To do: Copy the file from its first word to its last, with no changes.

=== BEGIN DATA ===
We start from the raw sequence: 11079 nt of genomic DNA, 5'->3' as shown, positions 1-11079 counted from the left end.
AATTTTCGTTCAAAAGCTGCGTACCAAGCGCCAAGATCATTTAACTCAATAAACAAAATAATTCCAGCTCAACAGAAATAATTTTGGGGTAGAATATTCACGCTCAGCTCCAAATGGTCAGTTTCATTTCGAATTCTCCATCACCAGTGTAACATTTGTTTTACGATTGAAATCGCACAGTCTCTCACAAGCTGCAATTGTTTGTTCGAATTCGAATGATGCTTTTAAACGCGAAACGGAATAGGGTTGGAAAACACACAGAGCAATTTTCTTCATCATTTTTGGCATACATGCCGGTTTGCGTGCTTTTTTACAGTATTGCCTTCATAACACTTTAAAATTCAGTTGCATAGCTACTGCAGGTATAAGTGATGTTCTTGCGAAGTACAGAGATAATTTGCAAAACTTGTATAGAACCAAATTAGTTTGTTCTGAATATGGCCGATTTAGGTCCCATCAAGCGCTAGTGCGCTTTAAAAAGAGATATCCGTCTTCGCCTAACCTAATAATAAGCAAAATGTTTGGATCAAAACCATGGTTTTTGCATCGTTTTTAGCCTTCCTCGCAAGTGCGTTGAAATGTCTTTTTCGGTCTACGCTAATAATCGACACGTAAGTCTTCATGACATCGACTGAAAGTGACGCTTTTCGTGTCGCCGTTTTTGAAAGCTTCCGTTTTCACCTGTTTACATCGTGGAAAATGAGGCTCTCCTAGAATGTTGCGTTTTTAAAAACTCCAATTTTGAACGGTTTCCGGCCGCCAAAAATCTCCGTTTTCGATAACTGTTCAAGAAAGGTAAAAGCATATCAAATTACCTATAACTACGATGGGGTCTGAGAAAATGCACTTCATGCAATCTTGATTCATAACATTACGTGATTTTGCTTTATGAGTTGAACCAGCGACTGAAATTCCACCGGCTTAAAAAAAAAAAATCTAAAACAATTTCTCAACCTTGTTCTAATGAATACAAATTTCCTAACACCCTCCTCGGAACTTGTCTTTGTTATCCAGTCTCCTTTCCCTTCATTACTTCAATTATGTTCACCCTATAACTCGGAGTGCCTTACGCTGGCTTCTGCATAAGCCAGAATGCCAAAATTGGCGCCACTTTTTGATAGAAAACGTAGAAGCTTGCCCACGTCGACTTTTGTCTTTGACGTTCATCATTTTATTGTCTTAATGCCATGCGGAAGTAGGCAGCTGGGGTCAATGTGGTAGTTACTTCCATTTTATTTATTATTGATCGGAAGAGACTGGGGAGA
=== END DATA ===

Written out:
We start from the raw sequence: 11079 nt of genomic DNA, 5'->3' as shown, positions 1-11079 counted from the left end.
AATTTTCGTTCAAAAGCTGCGTACCAAGCGCCAAGATCATTTAACTCAATAAACAAAATAATTCCAGCTCAACAGAAATAATTTTGGGGTAGAATATTCACGCTCAGCTCCAAATGGTCAGTTTCATTTCGAATTCTCCATCACCAGTGTAACATTTGTTTTACGATTGAAATCGCACAGTCTCTCACAAGCTGCAATTGTTTGTTCGAATTCGAATGATGCTTTTAAACGCGAAACGGAATAGGGTTGGAAAACACACAGAGCAATTTTCTTCATCATTTTTGGCATACATGCCGGTTTGCGTGCTTTTTTACAGTATTGCCTTCATAACACTTTAAAATTCAGTTGCATAGCTACTGCAGGTATAAGTGATGTTCTTGCGAAGTACAGAGATAATTTGCAAAACTTGTATAGAACCAAATTAGTTTGTTCTGAATATGGCCGATTTAGGTCCCATCAAGCGCTAGTGCGCTTTAAAAAGAGATATCCGTCTTCGCCTAACCTAATAATAAGCAAAATGTTTGGATCAAAACCATGGTTTTTGCATCGTTTTTAGCCTTCCTCGCAAGTGCGTTGAAATGTCTTTTTCGGTCTACGCTAATAATCGACACGTAAGTCTTCATGACATCGACTGAAAGTGACGCTTTTCGTGTCGCCGTTTTTGAAAGCTTCCGTTTTCACCTGTTTACATCGTGGAAAATGAGGCTCTCCTAGAATGTTGCGTTTTTAAAAACTCCAATTTTGAACGGTTTCCGGCCGCCAAAAATCTCCGTTTTCGATAACTGTTCAAGAAAGGTAAAAGCATATCAAATTACCTATAACTACGATGGGGTCTGAGAAAATGCACTTCATGCAATCTTGATTCATAACATTACGTGATTTTGCTTTATGAGTTGAACCAGCGACTGAAATTCCACCGGCTTAAAAAAAAAAAATCTAAAACAATTTCTCAACCTTGTTCTAATGAATACAAATTTCCTAACACCCTCCTCGGAACTTGTCTTTGTTATCCAGTCTCCTTTCCCTTCATTACTTCAATTATGTTCACCCTATAACTCGGAGTGCCTTACGCTGGCTTCTGCATAAGCCAGAATGCCAAAATTGGCGCCACTTTTTGATAGAAAACGTAGAAGCTTGCCCACGTCGACTTTTGTCTTTGACGTTCATCATTTTATTGTCTTAATGCCATGCGGAAGTAGGCAGCTGGGGTCAATGTGGTAGTTACTTCCATTTTATTTATTATTGATCGGAAGAGACTGGGGAGA